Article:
Paro fractional CFO Jeffrey Fidelman explains his process: “I need to understand what the gaps are. Why are we doing this? What do they need? I always use the first 20-30 minutes, frankly just interviewing the potential client. I want to understand their business within that first 20-minute conversation, so that I can then digest that information and ask them questions like, ‘Well, have you done this? Have you thought about that? What is your approach to X, Y, Z?’” Understanding the client’s goals allows you to ask the right questions before defining the project’s scope.
Clearly outline any access you will need to company resources
Many fractional finance experts need access to internal resources like financial data, the company cloud, ERP systems or other platforms in order to complete a project. Getting access isn’t always a straightforward process, since companies often have privacy and access rules when it comes to sharing resources with non-employees. To get ahead of such issues, outline what internal data and resources you will need in the statement of work itself. That way, the client can quickly request access and clearly explain to internal stakeholders why that access is necessary.
In addition to data and tech access, Jay also addresses communication styles on a client call to understand their preference. Do they prefer to communicate through email? Phone call? The company’s messaging platform?
Define the task cadence
How often will you perform recurring tasks or check in with the client? Include this information in your statement. “What I like to [include] is the cadence of the things, like a task, and how often it will be performed,” Jay states, and provides an example, “Bank transactions will be downloaded daily on weekdays, and profit loss reports and balance sheets will be generated monthly by ‘X’ business day of the month.”
Be clear on pricing
Pricing is one of the most important pieces of the puzzle, and it will often be the main area of negotiation. It’s important to outline the following:
- When you expect to be paid
- How you’re determining your rate
- How you expect to receive payment
- Who will receive the invoice
If there’s an opportunity to increase your rate as extra work comes through, add that to the statement of work as well. Jay, for example, prefers to charge a fixed rate in order to avoid having to estimate an exact number of hours that the project will take to complete. If the project’s scope increases substantially, however, then he will bill additionally by the hour. Fidelman, however, prefers an hourly rate, so that if the time needed for the project increases, the fixed rate will not equate to less than his typical hourly rate.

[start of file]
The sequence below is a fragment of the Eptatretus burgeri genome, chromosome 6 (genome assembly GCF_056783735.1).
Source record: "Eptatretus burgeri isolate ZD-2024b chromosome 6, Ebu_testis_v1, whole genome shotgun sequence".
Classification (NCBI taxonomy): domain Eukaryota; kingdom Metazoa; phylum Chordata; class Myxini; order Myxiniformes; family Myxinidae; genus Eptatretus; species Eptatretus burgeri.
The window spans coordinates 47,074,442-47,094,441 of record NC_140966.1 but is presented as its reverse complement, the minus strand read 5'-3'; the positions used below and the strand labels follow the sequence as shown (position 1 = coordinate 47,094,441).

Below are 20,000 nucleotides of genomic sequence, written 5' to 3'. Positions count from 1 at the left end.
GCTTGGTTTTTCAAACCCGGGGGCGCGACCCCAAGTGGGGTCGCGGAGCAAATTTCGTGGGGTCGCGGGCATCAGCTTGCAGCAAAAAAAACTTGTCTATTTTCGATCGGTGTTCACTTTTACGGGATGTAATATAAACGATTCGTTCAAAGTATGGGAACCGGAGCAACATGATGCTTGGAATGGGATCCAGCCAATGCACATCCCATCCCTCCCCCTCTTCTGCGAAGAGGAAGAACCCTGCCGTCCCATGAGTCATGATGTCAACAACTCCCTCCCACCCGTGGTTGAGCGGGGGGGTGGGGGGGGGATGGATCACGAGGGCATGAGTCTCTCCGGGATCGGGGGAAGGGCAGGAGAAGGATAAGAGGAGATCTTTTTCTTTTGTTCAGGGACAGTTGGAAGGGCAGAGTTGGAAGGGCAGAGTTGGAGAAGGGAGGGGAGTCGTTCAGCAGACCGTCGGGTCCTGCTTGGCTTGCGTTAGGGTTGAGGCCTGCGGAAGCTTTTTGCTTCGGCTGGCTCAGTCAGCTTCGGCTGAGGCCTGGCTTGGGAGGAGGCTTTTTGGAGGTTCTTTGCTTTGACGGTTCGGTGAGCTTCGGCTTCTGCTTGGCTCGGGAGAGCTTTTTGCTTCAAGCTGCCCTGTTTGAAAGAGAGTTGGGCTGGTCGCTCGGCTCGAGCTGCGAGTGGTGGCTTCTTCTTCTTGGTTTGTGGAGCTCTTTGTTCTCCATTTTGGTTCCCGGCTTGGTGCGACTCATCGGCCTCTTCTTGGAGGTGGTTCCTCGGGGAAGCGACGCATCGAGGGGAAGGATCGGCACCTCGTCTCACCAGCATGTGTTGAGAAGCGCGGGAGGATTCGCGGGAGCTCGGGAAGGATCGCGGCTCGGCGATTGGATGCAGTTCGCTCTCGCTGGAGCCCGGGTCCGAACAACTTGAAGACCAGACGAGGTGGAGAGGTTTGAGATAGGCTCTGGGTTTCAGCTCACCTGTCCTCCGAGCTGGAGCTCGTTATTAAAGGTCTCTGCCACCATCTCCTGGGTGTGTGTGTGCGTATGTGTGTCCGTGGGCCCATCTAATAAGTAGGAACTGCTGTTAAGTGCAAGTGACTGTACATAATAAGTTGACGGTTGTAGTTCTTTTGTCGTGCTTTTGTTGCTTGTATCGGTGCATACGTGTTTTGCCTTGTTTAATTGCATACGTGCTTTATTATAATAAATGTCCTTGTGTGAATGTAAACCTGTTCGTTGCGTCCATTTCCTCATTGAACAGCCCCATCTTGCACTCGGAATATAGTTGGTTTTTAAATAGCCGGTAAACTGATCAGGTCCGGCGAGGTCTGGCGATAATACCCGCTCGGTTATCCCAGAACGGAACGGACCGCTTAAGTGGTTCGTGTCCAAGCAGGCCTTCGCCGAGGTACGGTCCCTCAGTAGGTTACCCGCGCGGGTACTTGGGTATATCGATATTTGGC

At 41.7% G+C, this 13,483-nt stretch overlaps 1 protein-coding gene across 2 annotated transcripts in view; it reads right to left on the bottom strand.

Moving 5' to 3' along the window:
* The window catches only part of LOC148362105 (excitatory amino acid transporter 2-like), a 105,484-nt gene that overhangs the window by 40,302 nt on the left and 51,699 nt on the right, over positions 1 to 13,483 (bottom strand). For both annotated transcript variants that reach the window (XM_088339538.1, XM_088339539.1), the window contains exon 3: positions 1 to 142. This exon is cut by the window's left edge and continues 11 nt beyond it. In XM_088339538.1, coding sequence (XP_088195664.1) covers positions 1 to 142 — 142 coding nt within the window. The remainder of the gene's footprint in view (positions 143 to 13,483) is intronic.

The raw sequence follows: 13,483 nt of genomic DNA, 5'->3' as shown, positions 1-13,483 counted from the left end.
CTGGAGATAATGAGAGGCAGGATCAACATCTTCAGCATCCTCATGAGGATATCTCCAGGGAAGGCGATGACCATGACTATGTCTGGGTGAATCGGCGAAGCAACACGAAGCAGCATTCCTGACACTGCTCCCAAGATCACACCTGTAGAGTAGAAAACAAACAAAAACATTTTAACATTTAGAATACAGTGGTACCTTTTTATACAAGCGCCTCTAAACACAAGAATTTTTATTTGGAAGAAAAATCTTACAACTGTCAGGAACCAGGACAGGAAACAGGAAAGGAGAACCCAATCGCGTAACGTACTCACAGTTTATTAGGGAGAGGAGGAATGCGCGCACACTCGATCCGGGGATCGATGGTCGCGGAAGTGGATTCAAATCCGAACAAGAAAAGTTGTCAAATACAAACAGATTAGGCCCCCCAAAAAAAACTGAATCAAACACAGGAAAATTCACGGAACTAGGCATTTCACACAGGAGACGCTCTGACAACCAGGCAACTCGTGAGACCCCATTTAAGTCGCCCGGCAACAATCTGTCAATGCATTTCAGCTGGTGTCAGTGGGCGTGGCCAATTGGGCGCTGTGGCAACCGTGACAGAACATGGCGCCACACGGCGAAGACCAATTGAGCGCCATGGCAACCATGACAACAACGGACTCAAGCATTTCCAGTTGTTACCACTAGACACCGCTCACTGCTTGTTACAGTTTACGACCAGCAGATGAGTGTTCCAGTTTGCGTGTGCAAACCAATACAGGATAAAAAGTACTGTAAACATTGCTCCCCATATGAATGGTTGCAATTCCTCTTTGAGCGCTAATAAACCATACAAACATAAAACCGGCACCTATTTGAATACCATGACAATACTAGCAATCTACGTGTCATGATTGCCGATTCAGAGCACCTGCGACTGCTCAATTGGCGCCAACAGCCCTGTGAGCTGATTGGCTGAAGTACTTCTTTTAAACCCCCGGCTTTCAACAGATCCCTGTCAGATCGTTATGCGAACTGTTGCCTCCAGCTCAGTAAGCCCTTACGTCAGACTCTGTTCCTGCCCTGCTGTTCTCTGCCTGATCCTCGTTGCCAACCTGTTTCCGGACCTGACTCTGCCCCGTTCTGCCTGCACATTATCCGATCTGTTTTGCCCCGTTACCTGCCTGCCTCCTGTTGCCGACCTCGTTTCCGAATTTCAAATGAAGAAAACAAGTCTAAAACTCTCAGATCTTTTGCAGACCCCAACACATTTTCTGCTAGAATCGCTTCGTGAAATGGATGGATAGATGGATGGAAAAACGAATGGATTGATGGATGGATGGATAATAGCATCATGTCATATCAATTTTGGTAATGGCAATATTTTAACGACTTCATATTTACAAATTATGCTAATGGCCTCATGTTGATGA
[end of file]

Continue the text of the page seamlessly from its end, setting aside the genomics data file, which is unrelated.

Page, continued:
Be clear on what you will and won’t do
When drafting a statement of work, it’s common to outline the steps you are going to take. However, few freelancers think to outline things that they won’t do, such as techniques they won’t use or items they don’t have the authority to do. While you can imply the things you won’t do simply by leaving them out of the statement, it is still important to make these items clear when speaking to the client during your initial conversations.
Fidelman states, “I’m not trying to dig and figure out, ‘Oh, I have this one skill. How can I make it applicable to this company?’ But, rather, let me unearth all the company’s problems. I will tell the company where I can be helpful, but I will also tell the company where I cannot be helpful.”
Prepare for changes to the project’s scope
As internal business needs change, so may the scope of your project. When changes do happen, make sure to promptly revise the statement of work to reflect the updated criteria. Or, include clauses in your statement of work that state how you will move forward if the project changes or expands.
Jay likes to set guardrails and include a clause in which he and the client will have a discussion if a certain event takes place. He also includes a task that allows him to monitor changes throughout the project. “Specifically, the task is to monitor the hours and review and discuss the workload at 30, 60 and 90 days,” he states.
The statement of work is your source of truth for expectations throughout the project, so keeping it up to date is paramount to avoid miscommunication and confusion with the client.
Whether you are new to the process or you’ve written many statements of work before, there is always more potential to grow your business. One way is to join Paro’s network of fractional finance experts. Paro matches professionals with vetted clients looking for solutions to their financial and strategic business goals. Meanwhile, you will have the tools and support to build your own business and find meaningful projects on your own terms.